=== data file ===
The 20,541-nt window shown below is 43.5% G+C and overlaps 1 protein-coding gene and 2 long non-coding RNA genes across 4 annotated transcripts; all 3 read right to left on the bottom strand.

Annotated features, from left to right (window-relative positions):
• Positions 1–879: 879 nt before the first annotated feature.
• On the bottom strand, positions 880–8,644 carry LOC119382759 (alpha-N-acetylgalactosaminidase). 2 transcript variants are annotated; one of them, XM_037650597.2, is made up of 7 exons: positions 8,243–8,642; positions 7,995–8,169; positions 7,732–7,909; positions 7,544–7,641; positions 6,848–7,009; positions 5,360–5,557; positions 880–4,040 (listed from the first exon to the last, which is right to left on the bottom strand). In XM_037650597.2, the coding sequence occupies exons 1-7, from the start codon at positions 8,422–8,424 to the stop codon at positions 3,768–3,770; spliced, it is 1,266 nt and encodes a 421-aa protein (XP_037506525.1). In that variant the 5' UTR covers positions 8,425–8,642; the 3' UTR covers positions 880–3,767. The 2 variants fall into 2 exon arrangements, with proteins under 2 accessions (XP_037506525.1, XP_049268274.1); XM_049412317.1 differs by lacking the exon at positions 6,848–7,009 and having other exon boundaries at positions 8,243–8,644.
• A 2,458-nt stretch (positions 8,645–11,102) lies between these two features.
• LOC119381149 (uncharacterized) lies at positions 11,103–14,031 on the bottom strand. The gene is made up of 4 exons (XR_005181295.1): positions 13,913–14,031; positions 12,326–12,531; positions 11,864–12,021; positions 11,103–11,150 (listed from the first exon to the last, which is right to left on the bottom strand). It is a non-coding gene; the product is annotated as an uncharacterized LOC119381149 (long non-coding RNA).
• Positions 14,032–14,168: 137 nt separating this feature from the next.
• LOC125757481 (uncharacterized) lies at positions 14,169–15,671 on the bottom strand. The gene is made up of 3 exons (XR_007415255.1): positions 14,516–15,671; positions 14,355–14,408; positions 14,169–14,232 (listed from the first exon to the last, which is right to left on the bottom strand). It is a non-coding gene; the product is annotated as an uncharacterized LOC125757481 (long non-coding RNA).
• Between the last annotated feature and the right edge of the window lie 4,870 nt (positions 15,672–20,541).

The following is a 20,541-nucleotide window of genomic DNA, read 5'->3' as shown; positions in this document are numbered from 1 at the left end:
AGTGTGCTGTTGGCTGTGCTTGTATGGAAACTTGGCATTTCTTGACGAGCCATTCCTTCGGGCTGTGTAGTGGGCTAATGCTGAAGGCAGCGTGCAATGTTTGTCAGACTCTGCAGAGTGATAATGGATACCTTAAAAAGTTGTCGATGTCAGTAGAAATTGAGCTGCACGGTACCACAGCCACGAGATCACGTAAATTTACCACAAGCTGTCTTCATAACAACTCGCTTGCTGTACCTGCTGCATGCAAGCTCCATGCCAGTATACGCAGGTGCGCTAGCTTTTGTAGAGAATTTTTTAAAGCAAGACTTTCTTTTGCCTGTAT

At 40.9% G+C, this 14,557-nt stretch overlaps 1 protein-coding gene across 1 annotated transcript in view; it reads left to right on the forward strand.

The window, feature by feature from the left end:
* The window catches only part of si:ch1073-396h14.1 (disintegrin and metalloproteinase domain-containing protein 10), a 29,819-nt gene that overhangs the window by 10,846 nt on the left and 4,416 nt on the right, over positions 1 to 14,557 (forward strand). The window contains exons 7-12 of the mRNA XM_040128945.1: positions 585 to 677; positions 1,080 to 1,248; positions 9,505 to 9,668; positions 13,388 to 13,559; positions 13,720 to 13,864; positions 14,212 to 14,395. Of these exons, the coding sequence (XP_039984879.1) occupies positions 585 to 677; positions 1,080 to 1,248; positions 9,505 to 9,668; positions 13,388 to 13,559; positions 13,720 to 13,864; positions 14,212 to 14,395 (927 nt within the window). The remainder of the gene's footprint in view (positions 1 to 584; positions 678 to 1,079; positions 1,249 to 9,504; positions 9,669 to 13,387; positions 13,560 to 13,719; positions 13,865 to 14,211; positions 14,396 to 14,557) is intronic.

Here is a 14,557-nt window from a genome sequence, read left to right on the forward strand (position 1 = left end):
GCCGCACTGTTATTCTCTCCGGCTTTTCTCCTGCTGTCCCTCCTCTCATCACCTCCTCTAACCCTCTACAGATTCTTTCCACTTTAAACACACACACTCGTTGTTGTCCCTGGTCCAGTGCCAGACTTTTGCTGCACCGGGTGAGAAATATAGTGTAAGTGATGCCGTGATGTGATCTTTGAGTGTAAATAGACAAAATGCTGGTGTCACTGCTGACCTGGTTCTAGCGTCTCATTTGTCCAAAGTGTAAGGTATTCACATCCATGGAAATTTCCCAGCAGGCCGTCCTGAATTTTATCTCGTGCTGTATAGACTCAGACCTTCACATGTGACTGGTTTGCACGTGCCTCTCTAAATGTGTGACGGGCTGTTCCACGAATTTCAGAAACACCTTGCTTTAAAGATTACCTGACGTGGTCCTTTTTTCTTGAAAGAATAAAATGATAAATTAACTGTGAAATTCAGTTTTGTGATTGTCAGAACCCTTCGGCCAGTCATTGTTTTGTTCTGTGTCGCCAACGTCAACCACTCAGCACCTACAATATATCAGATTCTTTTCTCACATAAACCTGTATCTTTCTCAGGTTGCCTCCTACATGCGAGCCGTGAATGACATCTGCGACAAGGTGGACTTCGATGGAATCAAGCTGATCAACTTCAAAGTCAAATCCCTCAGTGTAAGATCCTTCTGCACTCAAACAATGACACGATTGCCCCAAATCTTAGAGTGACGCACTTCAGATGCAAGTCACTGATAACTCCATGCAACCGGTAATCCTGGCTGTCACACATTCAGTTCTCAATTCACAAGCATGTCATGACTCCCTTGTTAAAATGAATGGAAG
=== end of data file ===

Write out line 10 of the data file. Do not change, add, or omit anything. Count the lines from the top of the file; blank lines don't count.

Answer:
The following is a 20,541-nucleotide window of genomic DNA, read 5'->3' as shown; positions in this document are numbered from 1 at the left end: